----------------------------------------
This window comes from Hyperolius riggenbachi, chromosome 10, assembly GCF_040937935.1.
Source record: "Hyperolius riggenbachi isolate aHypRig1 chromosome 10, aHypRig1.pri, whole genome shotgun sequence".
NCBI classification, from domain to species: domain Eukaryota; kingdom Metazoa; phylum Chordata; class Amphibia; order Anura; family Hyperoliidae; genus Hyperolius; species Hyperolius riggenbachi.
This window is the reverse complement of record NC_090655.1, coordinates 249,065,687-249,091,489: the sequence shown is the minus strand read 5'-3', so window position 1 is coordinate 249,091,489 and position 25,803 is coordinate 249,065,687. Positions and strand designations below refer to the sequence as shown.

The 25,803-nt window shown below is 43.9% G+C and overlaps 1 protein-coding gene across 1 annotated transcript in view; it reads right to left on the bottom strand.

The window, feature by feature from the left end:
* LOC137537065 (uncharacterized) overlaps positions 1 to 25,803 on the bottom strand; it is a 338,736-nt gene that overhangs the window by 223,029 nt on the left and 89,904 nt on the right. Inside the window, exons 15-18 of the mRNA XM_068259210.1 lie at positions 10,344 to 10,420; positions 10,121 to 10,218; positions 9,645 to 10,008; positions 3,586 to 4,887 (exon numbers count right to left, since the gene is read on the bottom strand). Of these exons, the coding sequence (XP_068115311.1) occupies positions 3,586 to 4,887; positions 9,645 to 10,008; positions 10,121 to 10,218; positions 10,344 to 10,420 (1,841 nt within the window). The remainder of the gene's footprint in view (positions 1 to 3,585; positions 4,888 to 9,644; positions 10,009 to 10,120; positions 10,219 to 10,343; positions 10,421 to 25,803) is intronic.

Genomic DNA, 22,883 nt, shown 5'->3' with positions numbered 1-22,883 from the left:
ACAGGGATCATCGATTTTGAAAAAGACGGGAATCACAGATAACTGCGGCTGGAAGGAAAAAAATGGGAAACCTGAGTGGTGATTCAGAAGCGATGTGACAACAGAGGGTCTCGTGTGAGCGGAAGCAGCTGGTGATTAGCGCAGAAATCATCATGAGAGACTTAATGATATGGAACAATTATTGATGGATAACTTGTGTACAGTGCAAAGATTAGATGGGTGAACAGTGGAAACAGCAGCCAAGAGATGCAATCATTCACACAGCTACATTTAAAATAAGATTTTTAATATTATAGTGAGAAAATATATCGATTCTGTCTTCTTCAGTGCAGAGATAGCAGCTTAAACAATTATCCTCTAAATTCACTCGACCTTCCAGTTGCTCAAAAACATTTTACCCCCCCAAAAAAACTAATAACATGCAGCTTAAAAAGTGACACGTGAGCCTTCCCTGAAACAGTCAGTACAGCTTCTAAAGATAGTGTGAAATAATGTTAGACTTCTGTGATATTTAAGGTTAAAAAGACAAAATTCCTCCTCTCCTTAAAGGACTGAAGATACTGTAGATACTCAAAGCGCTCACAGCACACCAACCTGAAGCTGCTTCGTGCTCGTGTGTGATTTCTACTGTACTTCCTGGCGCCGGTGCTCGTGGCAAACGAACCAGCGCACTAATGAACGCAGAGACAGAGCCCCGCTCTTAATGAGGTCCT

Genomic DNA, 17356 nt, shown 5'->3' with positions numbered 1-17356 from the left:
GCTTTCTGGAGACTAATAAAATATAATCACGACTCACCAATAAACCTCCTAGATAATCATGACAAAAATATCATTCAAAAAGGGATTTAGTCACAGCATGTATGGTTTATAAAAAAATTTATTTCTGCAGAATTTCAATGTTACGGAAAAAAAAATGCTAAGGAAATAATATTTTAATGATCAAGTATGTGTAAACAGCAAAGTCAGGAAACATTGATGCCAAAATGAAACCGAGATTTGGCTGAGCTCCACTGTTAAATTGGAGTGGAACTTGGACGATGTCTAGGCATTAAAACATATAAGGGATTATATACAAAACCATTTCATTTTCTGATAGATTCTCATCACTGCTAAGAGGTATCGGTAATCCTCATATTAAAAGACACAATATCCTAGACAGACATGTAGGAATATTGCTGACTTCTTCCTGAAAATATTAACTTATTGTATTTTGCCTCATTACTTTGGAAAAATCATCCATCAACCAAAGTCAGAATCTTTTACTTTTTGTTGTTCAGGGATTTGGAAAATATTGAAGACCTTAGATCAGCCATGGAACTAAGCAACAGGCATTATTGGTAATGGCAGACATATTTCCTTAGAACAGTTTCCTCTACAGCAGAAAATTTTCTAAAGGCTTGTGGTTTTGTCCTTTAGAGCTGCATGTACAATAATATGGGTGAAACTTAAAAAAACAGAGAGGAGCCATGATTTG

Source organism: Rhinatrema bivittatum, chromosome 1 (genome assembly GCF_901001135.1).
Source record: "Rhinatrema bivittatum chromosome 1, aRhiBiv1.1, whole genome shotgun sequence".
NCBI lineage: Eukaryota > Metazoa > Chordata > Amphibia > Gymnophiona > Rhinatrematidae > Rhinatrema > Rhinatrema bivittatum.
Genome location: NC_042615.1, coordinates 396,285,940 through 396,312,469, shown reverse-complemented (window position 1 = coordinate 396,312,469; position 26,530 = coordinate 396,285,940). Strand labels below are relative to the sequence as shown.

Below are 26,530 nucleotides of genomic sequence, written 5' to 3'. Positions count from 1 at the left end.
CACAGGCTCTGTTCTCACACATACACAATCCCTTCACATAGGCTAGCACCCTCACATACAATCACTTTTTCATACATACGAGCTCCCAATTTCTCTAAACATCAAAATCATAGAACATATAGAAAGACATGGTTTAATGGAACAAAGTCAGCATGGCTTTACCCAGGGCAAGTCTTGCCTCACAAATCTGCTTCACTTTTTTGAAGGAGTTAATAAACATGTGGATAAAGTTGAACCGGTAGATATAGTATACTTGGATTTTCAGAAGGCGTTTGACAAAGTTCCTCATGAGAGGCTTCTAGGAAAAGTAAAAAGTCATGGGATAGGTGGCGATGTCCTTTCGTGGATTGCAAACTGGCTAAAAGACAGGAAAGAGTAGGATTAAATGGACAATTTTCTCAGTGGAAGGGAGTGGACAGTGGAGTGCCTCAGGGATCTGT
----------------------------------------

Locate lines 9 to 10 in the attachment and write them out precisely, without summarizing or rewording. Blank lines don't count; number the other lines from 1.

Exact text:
ACAGGGATCATCGATTTTGAAAAAGACGGGAATCACAGATAACTGCGGCTGGAAGGAAAAAAATGGGAAACCTGAGTGGTGATTCAGAAGCGATGTGACAACAGAGGGTCTCGTGTGAGCGGAAGCAGCTGGTGATTAGCGCAGAAATCATCATGAGAGACTTAATGATATGGAACAATTATTGATGGATAACTTGTGTACAGTGCAAAGATTAGATGGGTGAACAGTGGAAACAGCAGCCAAGAGATGCAATCATTCACACAGCTACATTTAAAATAAGATTTTTAATATTATAGTGAGAAAATATATCGATTCTGTCTTCTTCAGTGCAGAGATAGCAGCTTAAACAATTATCCTCTAAATTCACTCGACCTTCCAGTTGCTCAAAAACATTTTACCCCCCCAAAAAAACTAATAACATGCAGCTTAAAAAGTGACACGTGAGCCTTCCCTGAAACAGTCAGTACAGCTTCTAAAGATAGTGTGAAATAATGTTAGACTTCTGTGATATTTAAGGTTAAAAAGACAAAATTCCTCCTCTCCTTAAAGGACTGAAGATACTGTAGATACTCAAAGCGCTCACAGCACACCAACCTGAAGCTGCTTCGTGCTCGTGTGTGATTTCTACTGTACTTCCTGGCGCCGGTGCTCGTGGCAAACGAACCAGCGCACTAATGAACGCAGAGACAGAGCCCCGCTCTTAATGAGGTCCT

Genomic DNA, 17356 nt, shown 5'->3' with positions numbered 1-17356 from the left: